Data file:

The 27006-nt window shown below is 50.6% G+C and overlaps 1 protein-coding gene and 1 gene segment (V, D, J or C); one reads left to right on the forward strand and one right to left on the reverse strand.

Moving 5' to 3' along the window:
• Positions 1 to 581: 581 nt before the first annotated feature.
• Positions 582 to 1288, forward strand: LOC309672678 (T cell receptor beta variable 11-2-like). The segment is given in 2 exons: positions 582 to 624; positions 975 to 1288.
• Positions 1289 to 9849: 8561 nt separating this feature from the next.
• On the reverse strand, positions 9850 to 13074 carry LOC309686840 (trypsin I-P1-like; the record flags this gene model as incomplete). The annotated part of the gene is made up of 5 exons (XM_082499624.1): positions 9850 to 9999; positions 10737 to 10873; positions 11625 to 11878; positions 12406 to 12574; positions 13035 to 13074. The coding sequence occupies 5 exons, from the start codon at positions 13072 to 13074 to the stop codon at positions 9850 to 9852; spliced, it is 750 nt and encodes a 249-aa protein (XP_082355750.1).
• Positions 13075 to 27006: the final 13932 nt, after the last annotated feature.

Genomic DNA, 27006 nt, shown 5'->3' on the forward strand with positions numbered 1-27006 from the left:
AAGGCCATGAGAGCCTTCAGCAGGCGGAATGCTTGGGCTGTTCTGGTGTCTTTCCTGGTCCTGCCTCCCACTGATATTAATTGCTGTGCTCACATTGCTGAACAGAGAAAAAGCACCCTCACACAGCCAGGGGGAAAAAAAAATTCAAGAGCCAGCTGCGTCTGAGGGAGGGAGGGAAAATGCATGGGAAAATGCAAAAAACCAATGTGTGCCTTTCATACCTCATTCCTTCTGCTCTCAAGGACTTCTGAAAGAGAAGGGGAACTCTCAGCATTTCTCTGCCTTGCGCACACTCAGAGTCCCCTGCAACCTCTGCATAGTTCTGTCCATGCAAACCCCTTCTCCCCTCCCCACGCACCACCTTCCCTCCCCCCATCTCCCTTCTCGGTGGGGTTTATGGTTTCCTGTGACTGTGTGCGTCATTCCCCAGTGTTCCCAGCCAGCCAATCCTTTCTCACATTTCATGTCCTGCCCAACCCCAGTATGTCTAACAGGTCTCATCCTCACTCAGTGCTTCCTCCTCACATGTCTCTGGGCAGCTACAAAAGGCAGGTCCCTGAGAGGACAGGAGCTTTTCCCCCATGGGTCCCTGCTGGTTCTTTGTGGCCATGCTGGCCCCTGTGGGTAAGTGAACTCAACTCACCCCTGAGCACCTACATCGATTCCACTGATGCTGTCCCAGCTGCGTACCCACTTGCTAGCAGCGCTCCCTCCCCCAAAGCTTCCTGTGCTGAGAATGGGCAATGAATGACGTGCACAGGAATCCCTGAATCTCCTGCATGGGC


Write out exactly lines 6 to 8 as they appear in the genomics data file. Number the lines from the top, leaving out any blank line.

• On the reverse strand, positions 9850 to 13074 carry LOC309686840 (trypsin I-P1-like; the record flags this gene model as incomplete). The annotated part of the gene is made up of 5 exons (XM_082499624.1): positions 9850 to 9999; positions 10737 to 10873; positions 11625 to 11878; positions 12406 to 12574; positions 13035 to 13074. The coding sequence occupies 5 exons, from the start codon at positions 13072 to 13074 to the stop codon at positions 9850 to 9852; spliced, it is 750 nt and encodes a 249-aa protein (XP_082355750.1).
• Positions 13075 to 27006: the final 13932 nt, after the last annotated feature.

Genomic DNA, 27006 nt, shown 5'->3' on the forward strand with positions numbered 1-27006 from the left: